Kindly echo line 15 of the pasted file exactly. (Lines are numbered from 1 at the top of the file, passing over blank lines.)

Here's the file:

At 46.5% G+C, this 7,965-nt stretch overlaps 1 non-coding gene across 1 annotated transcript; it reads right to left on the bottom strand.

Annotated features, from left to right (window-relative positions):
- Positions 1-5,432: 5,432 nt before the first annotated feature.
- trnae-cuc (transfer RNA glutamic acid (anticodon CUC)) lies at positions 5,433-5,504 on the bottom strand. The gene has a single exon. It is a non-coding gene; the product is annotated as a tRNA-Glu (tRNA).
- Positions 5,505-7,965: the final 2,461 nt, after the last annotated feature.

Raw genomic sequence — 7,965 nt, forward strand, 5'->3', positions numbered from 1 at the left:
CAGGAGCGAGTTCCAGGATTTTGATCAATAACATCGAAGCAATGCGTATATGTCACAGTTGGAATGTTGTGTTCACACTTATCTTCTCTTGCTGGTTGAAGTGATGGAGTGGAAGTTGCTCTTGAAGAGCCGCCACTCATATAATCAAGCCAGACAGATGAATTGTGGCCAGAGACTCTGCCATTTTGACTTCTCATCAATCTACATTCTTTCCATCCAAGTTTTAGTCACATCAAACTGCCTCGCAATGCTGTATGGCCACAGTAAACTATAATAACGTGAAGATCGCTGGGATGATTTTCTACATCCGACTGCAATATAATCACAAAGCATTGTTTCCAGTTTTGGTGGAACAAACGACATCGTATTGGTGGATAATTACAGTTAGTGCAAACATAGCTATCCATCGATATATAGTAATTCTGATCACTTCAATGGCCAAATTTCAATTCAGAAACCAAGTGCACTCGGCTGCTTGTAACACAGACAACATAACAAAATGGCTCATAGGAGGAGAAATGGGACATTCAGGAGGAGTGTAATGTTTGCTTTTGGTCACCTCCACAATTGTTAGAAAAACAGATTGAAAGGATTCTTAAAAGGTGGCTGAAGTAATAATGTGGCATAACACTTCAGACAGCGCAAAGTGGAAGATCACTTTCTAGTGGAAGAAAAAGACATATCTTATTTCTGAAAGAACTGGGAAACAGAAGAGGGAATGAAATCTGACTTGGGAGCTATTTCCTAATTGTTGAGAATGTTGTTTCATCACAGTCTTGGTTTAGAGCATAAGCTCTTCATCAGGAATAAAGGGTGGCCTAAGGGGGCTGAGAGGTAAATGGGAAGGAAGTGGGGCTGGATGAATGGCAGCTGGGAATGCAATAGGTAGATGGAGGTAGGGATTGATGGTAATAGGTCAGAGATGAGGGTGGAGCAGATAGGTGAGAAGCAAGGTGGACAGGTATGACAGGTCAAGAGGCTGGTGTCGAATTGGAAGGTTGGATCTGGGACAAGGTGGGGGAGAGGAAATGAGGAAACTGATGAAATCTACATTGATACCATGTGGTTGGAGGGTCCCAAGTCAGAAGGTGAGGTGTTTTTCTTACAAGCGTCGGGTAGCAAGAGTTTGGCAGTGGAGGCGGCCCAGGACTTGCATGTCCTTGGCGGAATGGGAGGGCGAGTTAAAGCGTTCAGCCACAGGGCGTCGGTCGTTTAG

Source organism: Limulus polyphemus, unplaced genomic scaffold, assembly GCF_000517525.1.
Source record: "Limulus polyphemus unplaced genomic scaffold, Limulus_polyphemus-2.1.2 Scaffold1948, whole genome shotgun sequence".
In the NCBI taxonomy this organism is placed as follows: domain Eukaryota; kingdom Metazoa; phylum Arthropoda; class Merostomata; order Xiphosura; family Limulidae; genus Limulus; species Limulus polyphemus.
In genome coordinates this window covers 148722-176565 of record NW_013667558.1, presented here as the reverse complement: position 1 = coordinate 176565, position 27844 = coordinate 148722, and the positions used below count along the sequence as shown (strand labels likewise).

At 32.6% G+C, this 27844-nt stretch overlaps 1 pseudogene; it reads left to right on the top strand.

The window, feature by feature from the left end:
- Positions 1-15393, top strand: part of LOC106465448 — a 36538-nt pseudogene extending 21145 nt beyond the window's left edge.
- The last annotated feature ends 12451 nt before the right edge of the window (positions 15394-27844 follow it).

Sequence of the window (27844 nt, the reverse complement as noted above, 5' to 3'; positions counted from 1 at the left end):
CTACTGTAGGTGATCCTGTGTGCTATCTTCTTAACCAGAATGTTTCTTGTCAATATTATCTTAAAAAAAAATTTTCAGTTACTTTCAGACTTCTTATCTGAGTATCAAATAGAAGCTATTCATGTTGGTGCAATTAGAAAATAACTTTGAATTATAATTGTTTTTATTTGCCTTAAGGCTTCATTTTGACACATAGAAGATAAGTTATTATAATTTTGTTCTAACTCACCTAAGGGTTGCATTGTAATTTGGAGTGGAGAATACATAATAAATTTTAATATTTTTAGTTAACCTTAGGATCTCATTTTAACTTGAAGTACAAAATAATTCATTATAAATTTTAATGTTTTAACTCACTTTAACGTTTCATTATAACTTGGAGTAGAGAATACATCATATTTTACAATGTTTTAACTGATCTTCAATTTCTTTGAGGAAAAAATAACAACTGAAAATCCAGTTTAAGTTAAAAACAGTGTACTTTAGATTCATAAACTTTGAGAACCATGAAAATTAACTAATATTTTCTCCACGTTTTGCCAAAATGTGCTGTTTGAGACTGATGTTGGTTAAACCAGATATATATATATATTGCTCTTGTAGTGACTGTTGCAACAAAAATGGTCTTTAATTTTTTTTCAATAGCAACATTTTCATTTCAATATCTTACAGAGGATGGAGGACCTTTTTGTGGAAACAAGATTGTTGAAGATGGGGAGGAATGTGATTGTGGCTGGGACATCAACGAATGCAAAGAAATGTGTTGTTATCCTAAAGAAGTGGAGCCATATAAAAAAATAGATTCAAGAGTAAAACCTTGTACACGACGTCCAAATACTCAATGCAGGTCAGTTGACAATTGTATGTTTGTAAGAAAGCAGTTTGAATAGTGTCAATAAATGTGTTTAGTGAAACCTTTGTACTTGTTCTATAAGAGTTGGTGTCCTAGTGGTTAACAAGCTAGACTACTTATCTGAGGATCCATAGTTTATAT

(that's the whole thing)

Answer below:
- The last annotated feature ends 12451 nt before the right edge of the window (positions 15394-27844 follow it).